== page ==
Butchers Almshouses

Vanston Place, Walham Green, Fulham, SW6 1BT


The Butchers Charitable Institution was founded on 16th October 1828 to provide financial relief to elderly or infirm master-butchers, master pork butchers, cattle and meat commission salesmen, and hide and skin salesmen, and their widows and orphans. Male out-pensioners received 20 guineas (£21) a year and widows 15 guineas (£15.75), with a further allowance in proportion to the numbers of their children, not exceeding 5 guineas (£5.25).

In 1829 it was proposed that almshouses should be built. One of the members, John Knight, offered a piece of land in Buckinghamshire for the purpose and, at a meeting of the members in July 1829, it was decided to accept the offer. A building fund was formed.

In January 1831 Knight sent the title deeds of the land to the officers of the Institution, so that it could receive an income from the rents, but conveyance was delayed.

On 14th June 1831 another member of the Institution, John Jay Graves, bequeathed £5,000 towards the building of the almshouses. However, he died in November, a month before conveyance of the land had been completed. The executors refused to pay the money to the Institution on the grounds that the wording of the will was too vague and that the Institution, at the time of Graves' death, had not owned the land. In 1834 the courts agreed that the bequest was void under the Statutes of Mortmain - and the money was lost to the Institution.

On 1st July 1840 the foundation stone was laid by Lord Ravensworth for the charity's almshouses at Walham Green, Fulham.

The almshouses occupied three sides of a square, facing Farm Place, near St John's Church. They were separated from the road by railings, with a lodge at each of the two entrances.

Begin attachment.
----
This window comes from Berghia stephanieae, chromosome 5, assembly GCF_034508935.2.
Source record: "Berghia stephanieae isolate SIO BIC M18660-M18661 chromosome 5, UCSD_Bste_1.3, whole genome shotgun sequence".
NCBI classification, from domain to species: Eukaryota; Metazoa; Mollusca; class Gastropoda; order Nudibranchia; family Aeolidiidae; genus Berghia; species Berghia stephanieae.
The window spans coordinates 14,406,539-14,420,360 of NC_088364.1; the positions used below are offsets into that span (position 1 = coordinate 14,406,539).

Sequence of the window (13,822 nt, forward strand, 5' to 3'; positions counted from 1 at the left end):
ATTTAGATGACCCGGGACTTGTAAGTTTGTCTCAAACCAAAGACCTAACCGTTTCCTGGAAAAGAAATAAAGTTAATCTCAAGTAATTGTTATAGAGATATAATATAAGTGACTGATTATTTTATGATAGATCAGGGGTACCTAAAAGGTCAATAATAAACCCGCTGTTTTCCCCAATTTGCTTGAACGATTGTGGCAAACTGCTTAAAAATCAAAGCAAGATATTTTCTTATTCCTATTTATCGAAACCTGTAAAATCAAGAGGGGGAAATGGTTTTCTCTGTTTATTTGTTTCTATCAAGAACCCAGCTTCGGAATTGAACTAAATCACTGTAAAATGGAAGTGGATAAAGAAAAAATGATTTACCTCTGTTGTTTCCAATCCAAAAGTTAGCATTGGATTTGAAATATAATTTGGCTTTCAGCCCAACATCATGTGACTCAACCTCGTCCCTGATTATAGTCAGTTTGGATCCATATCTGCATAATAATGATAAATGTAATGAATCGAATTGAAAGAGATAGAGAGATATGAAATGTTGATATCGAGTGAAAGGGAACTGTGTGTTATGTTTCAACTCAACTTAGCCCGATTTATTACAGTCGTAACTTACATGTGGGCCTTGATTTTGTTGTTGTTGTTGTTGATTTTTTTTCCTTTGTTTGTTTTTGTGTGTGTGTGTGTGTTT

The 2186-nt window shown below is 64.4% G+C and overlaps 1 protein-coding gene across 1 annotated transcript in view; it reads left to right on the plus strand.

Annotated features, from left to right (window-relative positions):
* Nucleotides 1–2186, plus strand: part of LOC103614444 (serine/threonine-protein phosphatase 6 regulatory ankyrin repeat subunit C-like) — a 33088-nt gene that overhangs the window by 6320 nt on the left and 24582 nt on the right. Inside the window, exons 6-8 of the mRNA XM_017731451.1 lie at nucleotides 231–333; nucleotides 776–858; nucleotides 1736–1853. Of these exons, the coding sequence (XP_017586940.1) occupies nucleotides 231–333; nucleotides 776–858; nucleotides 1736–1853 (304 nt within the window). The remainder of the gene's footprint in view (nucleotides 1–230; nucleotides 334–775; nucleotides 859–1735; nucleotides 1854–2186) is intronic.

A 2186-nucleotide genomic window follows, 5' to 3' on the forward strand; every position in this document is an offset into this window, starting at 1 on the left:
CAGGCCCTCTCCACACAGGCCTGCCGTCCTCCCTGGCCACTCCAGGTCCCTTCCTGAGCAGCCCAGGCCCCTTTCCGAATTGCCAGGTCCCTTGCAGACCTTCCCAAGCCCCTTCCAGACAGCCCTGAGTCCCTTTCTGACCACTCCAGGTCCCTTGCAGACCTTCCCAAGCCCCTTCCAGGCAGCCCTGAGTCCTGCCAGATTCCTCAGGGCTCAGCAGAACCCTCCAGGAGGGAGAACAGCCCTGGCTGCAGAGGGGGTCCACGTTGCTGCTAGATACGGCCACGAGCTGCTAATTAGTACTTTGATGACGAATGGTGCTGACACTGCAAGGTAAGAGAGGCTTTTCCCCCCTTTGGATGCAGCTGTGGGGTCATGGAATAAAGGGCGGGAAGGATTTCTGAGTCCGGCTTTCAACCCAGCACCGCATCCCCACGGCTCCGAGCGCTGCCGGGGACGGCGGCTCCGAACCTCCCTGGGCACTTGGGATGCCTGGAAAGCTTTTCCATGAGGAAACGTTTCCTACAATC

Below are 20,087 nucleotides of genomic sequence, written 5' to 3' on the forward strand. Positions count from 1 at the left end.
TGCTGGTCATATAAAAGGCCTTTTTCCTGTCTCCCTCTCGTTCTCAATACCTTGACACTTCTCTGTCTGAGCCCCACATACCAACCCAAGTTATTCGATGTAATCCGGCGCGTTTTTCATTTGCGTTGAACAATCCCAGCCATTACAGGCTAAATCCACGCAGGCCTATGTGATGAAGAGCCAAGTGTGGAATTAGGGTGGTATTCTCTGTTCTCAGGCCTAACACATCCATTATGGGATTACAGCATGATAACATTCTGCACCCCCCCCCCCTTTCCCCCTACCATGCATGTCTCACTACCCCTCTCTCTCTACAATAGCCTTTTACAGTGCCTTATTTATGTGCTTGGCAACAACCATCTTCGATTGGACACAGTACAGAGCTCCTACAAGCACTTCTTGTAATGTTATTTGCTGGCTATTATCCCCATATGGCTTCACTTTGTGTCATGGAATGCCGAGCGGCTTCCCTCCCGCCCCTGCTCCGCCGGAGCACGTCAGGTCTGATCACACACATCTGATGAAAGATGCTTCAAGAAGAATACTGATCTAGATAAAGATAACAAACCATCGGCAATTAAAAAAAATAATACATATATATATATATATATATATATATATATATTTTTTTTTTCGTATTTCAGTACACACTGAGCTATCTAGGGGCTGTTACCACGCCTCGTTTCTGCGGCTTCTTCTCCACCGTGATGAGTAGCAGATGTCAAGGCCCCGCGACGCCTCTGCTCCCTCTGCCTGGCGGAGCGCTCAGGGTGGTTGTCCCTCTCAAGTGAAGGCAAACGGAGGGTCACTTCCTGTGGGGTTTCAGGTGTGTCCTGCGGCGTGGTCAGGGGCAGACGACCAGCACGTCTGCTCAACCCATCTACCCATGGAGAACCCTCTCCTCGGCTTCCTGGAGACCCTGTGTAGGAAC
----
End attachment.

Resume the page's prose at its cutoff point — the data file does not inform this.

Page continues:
The almspeople were elected by donors and subscribers to the building fund. As well as a small stipend, each almsperson received 1 cwt (about 51 kg) of coal a week.

To help support and maintain the almshouses, fairs and bazaars with horticultural exhibitions were held regularly in the grounds.

In 1876 Farm Place, along with Robert's Row, Exeter Place and Pond Place, was renamed Vanston Place.

The almshouses closed in 1922, when new Butchers Almshouses opened in Hounslow.


Current status

The site had been sold in 1920 to the Samuel Lewis Trust, who demolished the buildings in 1922 and built the Samuel Lewis Trust Dwellings in their place.

In 2001 the Trust was renamed the Southern Housing Group.

N.B. Photographs obtained in May 2017

Butchers Almshouses

The Samuel Lewis Trust Dwellings (above and below) contain 220 apartments.

Butchers Almshouses

References (Accessed 2nd October 2021)

(Author unstated) 1844 The Metropolitan Charities. London, Sampson Low, pp. 83-84.
Besant W 1911 London, North of the Thames. London, Adam & Charles Black, pp.25-26.
Chambers M (ed) 1835 The Law Journal Reports. Vol. 13. London, EB Ince, pp.41-46.
Crocker TC 1860 A Walk from London to Fulham. London, William Tegg, p.138.
Shelford L 1842 A Practical Treatise of the Law of Mortmain and Charitable Uses and Trusts. Vol. 1. Philadelphia, John S Littell, pp.147-148.
Stephens AJ 1845 The Statutes Relating to the Ecclesiastical and Eleemosynary Institutions of England, Wales, Ireland, India, and the Colonies. London, John W Parker, pp. 800-804. (1) (2) picture

Last updated 2nd October 2021

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